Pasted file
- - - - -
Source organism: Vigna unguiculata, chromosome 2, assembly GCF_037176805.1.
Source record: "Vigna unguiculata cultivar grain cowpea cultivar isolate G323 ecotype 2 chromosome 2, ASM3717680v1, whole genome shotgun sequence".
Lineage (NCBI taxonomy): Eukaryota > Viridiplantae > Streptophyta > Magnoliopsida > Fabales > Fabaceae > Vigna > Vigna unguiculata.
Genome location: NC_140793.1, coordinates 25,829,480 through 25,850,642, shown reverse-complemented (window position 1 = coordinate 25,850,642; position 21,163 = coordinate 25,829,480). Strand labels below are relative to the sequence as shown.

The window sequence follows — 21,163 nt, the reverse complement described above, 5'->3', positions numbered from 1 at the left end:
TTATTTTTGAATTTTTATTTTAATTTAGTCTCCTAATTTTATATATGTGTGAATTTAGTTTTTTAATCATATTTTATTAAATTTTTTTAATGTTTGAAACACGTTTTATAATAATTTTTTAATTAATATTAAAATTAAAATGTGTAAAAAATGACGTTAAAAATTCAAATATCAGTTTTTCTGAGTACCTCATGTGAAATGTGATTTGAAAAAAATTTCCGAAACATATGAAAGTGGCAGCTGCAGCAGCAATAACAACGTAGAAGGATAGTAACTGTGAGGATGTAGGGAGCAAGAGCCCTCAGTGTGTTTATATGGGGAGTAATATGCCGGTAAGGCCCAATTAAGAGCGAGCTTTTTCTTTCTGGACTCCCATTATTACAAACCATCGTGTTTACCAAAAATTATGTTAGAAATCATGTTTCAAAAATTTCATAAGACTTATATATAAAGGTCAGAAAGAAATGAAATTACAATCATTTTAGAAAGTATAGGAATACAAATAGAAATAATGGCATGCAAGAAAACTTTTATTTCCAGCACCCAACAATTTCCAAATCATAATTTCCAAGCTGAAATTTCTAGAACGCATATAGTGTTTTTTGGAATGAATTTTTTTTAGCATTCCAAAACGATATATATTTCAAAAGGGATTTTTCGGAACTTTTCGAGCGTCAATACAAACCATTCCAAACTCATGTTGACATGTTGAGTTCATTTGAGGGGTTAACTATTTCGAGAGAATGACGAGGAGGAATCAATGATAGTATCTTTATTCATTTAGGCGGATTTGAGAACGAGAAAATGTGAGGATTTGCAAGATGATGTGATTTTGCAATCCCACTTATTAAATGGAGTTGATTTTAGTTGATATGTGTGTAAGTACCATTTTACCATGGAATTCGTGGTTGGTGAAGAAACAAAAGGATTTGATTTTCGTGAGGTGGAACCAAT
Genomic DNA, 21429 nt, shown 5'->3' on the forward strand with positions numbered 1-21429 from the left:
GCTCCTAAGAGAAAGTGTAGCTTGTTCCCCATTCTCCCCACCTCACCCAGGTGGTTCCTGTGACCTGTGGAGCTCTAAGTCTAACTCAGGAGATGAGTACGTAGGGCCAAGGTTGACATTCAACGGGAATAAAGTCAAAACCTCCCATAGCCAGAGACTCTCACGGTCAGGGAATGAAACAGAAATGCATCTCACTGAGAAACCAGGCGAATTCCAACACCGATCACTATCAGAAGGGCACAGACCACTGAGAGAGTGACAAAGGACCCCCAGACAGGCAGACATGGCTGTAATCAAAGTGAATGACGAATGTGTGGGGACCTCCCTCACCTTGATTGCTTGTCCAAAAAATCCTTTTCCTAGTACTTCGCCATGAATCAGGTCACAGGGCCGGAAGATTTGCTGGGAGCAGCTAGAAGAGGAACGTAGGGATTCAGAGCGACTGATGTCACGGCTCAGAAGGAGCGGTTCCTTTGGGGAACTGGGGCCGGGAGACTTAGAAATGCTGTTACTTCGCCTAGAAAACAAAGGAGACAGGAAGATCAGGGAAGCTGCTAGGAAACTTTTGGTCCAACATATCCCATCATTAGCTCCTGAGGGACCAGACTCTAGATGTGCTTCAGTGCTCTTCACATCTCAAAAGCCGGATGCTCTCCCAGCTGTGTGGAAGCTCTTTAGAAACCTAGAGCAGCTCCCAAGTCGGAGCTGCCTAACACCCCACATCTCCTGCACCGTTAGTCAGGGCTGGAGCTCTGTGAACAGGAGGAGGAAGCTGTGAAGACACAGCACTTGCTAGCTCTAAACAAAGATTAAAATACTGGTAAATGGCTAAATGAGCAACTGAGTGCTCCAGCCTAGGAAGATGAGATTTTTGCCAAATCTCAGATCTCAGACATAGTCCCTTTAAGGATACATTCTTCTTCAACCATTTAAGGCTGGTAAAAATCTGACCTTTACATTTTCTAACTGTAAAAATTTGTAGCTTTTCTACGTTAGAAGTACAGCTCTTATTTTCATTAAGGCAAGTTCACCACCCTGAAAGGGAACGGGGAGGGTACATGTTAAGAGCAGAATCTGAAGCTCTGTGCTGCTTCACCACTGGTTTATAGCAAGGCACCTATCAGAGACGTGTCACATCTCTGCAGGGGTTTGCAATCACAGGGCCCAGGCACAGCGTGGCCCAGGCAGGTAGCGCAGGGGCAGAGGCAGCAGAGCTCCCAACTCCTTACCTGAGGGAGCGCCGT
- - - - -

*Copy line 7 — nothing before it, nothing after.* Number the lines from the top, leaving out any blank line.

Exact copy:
Genomic DNA, 21429 nt, shown 5'->3' on the forward strand with positions numbered 1-21429 from the left: